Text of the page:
The offshoot of the renowned restaurant in Tokyo seems to bring the best of Kyoto to the capital. From the bamboo-lined, lantern-lit path to the simple, traditional wooden decor of the rooms (with either chairs or tatami mats), Kikunoi is a microcosm of traditional Kyoto. Bamboos, by the way, are brought directly from Kyoto!We were warmly greeted by a kimono-clad hostess who took our coats off and ushered us into the main dining room. The restaurant features a counter as well as private seating tables. Eager to observe the kitchen frenzy, we chose to sit by the counter. This also allowed us to communicate a little with the Chefs who prepared our food. Luckily, they spoke a little English. On top of all, we had a view of a beautiful Japanese garden strategically located right behind the counter and could be perfectly seen through floor-to ceiling windows. Right as we were seated the Assistant Chef served us a “welcome drink”, very smooth and flavorful warm sake which was infused with ume (Japanese plum) flavor. It set just the right tone for the evening and inspired us to pair the rest of the meal with Kikunoi’s house made bottle of cold sake. It was very delicate and smooth with just a hint of sweetness. Just the way I like it! Soon, a succession of elaborately prepared and exquisitely plated courses started coming our way. Steamed prawn and grated red kabura turnip dumpling in gelatinous prawn sauce was complimented with a touch of wasabi. Prawn was a star of the show and its flavors shone through every bite. Simple, light and pleasant on the palate. The second course was presented in a box and exquisitely arranged like jewels reflecting upcoming cherry blossom season. It contained assortment of appetizers featuring seasonal ingredients. Pickled vegetables on the upper left were infused with wasabi flavor – quite unexpected and interesting twist. The “Horse Reins Sushi” was topped with a duo of marinated prawn and mackerel. The rice was perfectly cooked and very dense, although a bit overpowering in comparison to the thinly sliced fish. Cooked whitebait was tasty with a side of bright green rapini dressed in mustard. The latter balanced out the umami flavor with its pure, natural taste. I also loved those creamy sweet black beans. Flower-shaped ume agar-agar jelly although beautiful, didn’t quite have much of a taste to it. The rectangular pieces of cod roe terrine were truly delightful. They packed a lot of flavor and had a nice grainy texture. I’m afraid I cannot say the same about the yellow fuki bud marinated in miso. It quite honestly tasted like grass. Lastly, that cute pink flower was made of tofu, lovely sweet and smooth bite. The presentation of the next set of appetizers blew my mind. Don’t you love this salad bowl?! We enjoyed selection of sashimi that we got: delicate morsels of tai (red sea brim) which was chewy and had a very clean flavor; and super tender prawn generously topped with that beautiful blue dollop of prawn roe. It not only added texture to the bite, but pleasantly enriched it with subtle umami flavor. However, nothing was quite as delightful as the last appetizer. Just look at those beautiful slices of chutoro of young Bluefin tuna! It was topped with a small dab of Japanese mustard and served with the specialty of Kikunoi – thick soy-marinated egg yolk sauce. The young tuna was soft and buttery, with a melt-in-your mouth richness that’s really hard to describe. This is most certainly the best tuna sashimi I have ever had so far. Which also reminds me that it’s high time we planned a visit to Tsukiji Market! The feast went on with Minced Duck Soup. The dish celebrated the awakening of the nature. They sprinkled water on the cover to create an illusion of dew. Inside, the design further reflected seasonal transitions with a giant slice of turnip and pieces of gold serving as “ice” trapping spring flowers inside. The highlight of the soup was meatball of duck, which was tender, juicy and incredibly flavorful, unadulterated with addition of spices. Selection of vegetables: Kujo onions, mache, arrowhead root and carrot all were nicely cooked, although not particularly exciting. The broth was luscious and delectable, quite pleasing to the palate on a cold winter day. Next, the apprentice showed us a platter of a handsome Snow Crab in all its glory. It was then whisked away, neatly sliced and brought back out to be grilled right in front of us. It was plated on a gorgeous piece of china with necessary utensils to scrub the meat off the shell. The grilled crab meat didn’t stand out as being particularly unique or unusual. What elevated it to a whole new level was the crab roe served on a side in its own shell. Pretty ghastly to look at, but it added a lot of dimension and really helped to bring out the crab flavor. The shell was then retrieved and the apprentice chef used the remnants to prepare absolutely flavorful crab broth in it to finish off the course. As a nice interlude to cleanse our palate and prepare us for three other main courses, we enjoyed the succession of two refreshing and incredibly flavorful palate cleansers. Both simple yet surprisingly really, really good. Japanese orange compote which looked exactly like an egg yolk with whites. Yuzu and wasabi sorbet: sweet, sour and spicy at the same time. Outstanding!After an adequate pause we were graced with yet another exquisitely presented dish. A steaming cod milt called shirako (literally, sperm of the fish) custard was dabbed with a red pepper paste and served in a pretty vessel made out of Sanpokan orange. It was accompanied with my favorite ponzu sauce which never fails to brighten up any dish. The apprentice chef told us to stir it into the custard. Overall, the dish was rich, creamy and absolutely scrumptious. Next course was a shabu-shabu (type of Japanese hot pot) with pork (wild boar), kujo onion, water cress, tofu, daikon radish, carrots and sake lees bisque. All sourced directly from Kyoto. As much as I wanted to love this dish, its main component – the broth – was lacking in flavor and did not have a pleasing taste. I did enjoy the pure tastes of the meat, tofu and daikon though. Luckily the next dish made up for the preceding disappointment. Noodle soup with turtle served with a side of pickles and hot black tea. Wow. Wakame (seaweed) noodles were cooked to perfection, while the broth was outstanding, flavorful and comforting. We finished off the feast with baked apple and vanilla ice cream. While it was a light and pleasing ending, there was nothing spectacular about it and it did not quite strike me as a Michelin-level dish. Thoughts and Details:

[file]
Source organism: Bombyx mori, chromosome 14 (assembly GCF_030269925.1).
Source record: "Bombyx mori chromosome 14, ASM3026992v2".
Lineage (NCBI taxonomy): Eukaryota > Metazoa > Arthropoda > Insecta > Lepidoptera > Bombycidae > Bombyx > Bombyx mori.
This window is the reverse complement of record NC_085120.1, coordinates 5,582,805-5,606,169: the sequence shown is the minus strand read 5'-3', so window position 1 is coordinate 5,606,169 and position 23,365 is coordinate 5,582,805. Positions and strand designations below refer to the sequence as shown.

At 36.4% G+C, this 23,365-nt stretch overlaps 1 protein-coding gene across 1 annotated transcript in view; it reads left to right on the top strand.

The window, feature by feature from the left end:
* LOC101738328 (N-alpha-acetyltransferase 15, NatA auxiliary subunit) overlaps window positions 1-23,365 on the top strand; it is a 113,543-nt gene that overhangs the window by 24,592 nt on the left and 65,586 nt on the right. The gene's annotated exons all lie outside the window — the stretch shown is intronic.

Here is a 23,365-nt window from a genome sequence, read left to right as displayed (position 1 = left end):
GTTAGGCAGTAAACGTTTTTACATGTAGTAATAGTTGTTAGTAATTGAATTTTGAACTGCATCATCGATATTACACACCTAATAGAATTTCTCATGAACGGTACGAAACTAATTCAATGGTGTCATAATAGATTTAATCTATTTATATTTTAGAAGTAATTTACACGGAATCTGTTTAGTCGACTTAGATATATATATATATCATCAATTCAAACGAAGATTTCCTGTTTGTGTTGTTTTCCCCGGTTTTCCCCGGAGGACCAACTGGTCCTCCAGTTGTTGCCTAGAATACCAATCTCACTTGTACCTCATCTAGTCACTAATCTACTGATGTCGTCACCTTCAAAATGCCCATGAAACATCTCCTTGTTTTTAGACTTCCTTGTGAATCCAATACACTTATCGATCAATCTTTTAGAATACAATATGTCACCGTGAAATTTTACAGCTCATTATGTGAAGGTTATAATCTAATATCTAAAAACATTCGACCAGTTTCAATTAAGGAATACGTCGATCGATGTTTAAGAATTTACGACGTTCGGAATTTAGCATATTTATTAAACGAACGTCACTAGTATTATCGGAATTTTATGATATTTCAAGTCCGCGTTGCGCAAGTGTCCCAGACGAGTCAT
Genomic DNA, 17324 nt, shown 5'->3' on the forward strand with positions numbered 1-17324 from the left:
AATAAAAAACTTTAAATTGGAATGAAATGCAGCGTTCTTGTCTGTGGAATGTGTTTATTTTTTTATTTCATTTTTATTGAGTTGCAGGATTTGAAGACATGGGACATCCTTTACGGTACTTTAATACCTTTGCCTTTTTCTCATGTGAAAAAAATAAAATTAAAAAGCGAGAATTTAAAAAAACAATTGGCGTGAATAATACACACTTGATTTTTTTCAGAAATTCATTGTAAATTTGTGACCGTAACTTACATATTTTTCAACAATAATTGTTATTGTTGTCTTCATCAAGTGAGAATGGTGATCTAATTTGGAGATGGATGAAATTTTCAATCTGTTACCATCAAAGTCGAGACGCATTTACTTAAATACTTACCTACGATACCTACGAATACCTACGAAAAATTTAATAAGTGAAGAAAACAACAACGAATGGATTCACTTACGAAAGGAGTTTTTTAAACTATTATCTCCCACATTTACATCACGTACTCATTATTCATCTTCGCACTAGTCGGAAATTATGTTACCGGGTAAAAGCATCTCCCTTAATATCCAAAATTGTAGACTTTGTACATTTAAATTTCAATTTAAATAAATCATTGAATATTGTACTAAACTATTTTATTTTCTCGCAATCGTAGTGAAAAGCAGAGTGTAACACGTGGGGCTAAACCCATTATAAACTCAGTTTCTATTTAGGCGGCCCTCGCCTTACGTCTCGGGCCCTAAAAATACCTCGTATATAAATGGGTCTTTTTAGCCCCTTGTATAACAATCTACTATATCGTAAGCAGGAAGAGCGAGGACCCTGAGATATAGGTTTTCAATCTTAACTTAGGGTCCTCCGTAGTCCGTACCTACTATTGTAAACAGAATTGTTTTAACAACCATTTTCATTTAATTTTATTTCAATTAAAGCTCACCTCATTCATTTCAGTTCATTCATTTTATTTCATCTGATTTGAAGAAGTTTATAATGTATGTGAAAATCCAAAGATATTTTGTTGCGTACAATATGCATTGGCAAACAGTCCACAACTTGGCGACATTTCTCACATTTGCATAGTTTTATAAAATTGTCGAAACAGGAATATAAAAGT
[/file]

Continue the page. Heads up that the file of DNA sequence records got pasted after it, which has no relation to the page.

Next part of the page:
Service here is great, and the staff took really good care of us. On our way out, they offered to take our photo and also gave us umbrellas to keep making sure we didn’t get wet in the rain. It was nice to experience the most refined forms of Japanese kaiseki dining straight from the source. We enjoyed the interesting variety of cooking methods and flavors as well as the artistry of the dishes. As for the food, everything was perfectly executed and tasted good, but I’m afraid it was not exciting enough to bring us back. Sure, there were some dishes that I loved, such as the Minced Duck Soup, Fugu Milt Custard and Turtle Noodle Soup. However, there were many other dishes that failed to impress us or stand out as unique and mind-blowing. This can also be attributed to the fact that we were not particularly thrilled with the flavor profiles of currently featured seasonal ingredients. I cannot help to mention though that we enjoyed kaiseki dinner at a much lesser cost at Ginza Maru where every dish stood out and was memorable. This also serves as a good example that Michelin stars are not always a good benchmark for choosing restaurants in Tokyo. We do, however, plan on visiting other kaiseki restaurants as we explore Japanese food scene, perhaps more so in Kyoto, it is after all a cradle of this cuisine style.
Reservation is strongly encouraged. We booked a table for a Valentine’s night in November!
- Address: 6 Chome-13-8 Akasaka, Minato, Tokyo 107-0052
- Phone: 03-3568-6055
We went to Kikunoi in Kyoto. It was amazing! Seeing your post is like reliving that memory.
How awesome! I wanted to go in Kyoto, but sadly they were booked up for the next two months.